The United States has deployed a few hundred troops to Jordan, just south of Syria, with the purpose of aiding refugee care and, according to a Los Angeles Times report, as "the vanguard of a potential military force of 20,000 or more" in case the United States decides to move to secure Syria's chemical weapons.

The United States and the world have many options on the table, none of them risk free. But the riskiest of all would be delaying a meaningful and forceful response.

Follow us on Twitter @CNNOpinion.

Join us on Facebook/CNNOpinion.

The opinions expressed in this commentary are solely those of Frida Ghitis.

ADVERTISEMENT
Part of complete coverage on
August 1, 2014 -- Updated 1812 GMT (0212 HKT)
By now it should be painfully obvious that this latest round of the Israeli-Palestinian crisis in Gaza is fundamentally different than its predecessors.
August 1, 2014 -- Updated 2124 GMT (0524 HKT)
Sally Kohn says like the Occupy Wall Street protesters, Market Basket workers are asking for shared prosperity.
July 31, 2014 -- Updated 2331 GMT (0731 HKT)
President Obama will convene an Africa summit Monday at the White House, and Laurie Garrett asks why the largest Ebola epidemic ever recorded is not on the agenda.
August 1, 2014 -- Updated 1803 GMT (0203 HKT)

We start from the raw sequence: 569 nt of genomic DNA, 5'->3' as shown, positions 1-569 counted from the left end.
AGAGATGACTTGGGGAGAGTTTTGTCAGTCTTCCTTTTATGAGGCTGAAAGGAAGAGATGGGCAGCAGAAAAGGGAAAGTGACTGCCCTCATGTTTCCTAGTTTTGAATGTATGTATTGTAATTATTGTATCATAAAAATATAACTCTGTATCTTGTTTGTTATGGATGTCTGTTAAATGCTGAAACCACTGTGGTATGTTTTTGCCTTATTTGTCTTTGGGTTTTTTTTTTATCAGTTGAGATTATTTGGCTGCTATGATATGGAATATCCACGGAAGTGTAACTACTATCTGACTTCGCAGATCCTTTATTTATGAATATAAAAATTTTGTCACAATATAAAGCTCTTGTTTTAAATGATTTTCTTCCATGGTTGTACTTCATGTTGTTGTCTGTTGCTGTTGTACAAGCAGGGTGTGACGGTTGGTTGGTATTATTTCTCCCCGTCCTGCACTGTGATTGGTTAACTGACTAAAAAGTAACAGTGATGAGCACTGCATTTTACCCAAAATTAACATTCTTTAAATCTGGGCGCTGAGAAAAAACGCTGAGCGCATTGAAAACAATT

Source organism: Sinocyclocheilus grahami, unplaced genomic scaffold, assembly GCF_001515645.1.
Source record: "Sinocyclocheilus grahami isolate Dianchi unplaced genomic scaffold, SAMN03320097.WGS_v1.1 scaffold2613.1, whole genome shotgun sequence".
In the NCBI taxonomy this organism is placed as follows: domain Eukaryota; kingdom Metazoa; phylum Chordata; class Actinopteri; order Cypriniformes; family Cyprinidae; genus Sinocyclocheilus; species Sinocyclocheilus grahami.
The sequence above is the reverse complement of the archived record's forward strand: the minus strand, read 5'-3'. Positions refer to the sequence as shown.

Seventy years ago, Anne Frank made her final entry in her diary -- a work, says Francine Prose, that provides a crucial link to history for young people.
July 31, 2014 -- Updated 2350 GMT (0750 HKT)
Van Jones says "student" debt should be called "education debt" because entire families are paying the cost.
July 30, 2014 -- Updated 1941 GMT (0341 HKT)
Stuart Gitlow says pot is addictive and those who smoke it can experience long-term psychiatric disease.
July 31, 2014 -- Updated 2300 GMT (0700 HKT)
Marc Randazza: ESPN commentator fell victim to "PC" police for suggesting something outside accepted narrative.
July 31, 2014 -- Updated 1845 GMT (0245 HKT)
Mark O'Mara says working parents often end up being arrested after leaving kids alone.
July 30, 2014 -- Updated 2031 GMT (0431 HKT)
Shanin Specter says we need to strengthen laws that punish auto companies for selling defective cars.
July 30, 2014 -- Updated 1645 GMT (0045 HKT)
Gabby Giffords and Katie Ray-Jones say "Between 2001 and 2012, more women were shot to death by an intimate partner in our country than the total number of American troops killed in the Iraq and Afghanistan wars combined."
July 30, 2014 -- Updated 1158 GMT (1958 HKT)
Vijay Das says Medicare is a success story that could provide health care for everybody, not just seniors
July 30, 2014 -- Updated 1743 GMT (0143 HKT)
S.E. Cupp says the entrepreneur and Dallas Mavericks owner thinks for himself and refuses to be confined to an ideological box.
July 30, 2014 -- Updated 1311 GMT (2111 HKT)
A Christian group's anger over the trailer for "Black Jesus," an upcoming TV show, seems out of place, Jay Parini says
July 30, 2014 -- Updated 2028 GMT (0428 HKT)
LZ Granderson says the cyber-standing ovation given to Robyn Lawley, an Australian plus-size model who posted unretouched photos, shows how crazy Americans' notions of beauty have become
July 30, 2014 -- Updated 1939 GMT (0339 HKT)
Carol Dweck and Rachel Simmons: Girls tend to have a "fixed mindset" but they should have a "growth mindset."
ADVERTISEMENT